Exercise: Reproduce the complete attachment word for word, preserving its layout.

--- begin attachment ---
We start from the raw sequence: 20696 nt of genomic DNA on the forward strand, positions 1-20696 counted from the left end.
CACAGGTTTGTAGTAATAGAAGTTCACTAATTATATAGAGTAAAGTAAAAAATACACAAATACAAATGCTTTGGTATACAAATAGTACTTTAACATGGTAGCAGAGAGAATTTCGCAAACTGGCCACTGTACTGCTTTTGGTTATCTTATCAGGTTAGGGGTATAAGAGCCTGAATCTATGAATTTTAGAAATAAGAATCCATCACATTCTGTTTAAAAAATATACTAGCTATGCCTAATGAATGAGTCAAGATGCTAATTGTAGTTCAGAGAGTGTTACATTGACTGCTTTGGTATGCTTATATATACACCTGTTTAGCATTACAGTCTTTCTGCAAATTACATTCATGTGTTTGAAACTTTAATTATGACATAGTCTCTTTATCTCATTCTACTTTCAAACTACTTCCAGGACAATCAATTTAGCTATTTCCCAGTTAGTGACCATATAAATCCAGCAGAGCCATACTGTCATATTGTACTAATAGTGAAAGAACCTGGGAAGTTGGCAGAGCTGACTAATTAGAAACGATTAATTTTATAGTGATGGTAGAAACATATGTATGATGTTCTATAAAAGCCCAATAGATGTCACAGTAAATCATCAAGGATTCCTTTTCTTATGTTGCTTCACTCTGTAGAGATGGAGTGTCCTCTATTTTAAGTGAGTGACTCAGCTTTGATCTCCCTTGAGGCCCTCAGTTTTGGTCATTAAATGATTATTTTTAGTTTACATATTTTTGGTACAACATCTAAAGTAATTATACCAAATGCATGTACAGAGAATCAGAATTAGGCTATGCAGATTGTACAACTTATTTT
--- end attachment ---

We start from the raw sequence: 20696 nt of genomic DNA on the forward strand, positions 1-20696 counted from the left end.
CACAGGTTTGTAGTAATAGAAGTTCACTAATTATATAGAGTAAAGTAAAAAATACACAAATACAAATGCTTTGGTATACAAATAGTACTTTAACATGGTAGCAGAGAGAATTTCGCAAACTGGCCACTGTACTGCTTTTGGTTATCTTATCAGGTTAGGGGTATAAGAGCCTGAATCTATGAATTTTAGAAATAAGAATCCATCACATTCTGTTTAAAAAATATACTAGCTATGCCTAATGAATGAGTCAAGATGCTAATTGTAGTTCAGAGAGTGTTACATTGACTGCTTTGGTATGCTTATATATACACCTGTTTAGCATTACAGTCTTTCTGCAAATTACATTCATGTGTTTGAAACTTTAATTATGACATAGTCTCTTTATCTCATTCTACTTTCAAACTACTTCCAGGACAATCAATTTAGCTATTTCCCAGTTAGTGACCATATAAATCCAGCAGAGCCATACTGTCATATTGTACTAATAGTGAAAGAACCTGGGAAGTTGGCAGAGCTGACTAATTAGAAACGATTAATTTTATAGTGATGGTAGAAACATATGTATGATGTTCTATAAAAGCCCAATAGATGTCACAGTAAATCATCAAGGATTCCTTTTCTTATGTTGCTTCACTCTGTAGAGATGGAGTGTCCTCTATTTTAAGTGAGTGACTCAGCTTTGATCTCCCTTGAGGCCCTCAGTTTTGGTCATTAAATGATTATTTTTAGTTTACATATTTTTGGTACAACATCTAAAGTAATTATACCAAATGCATGTACAGAGAATCAGAATTAGGCTATGCAGATTGTACAACTTATTTT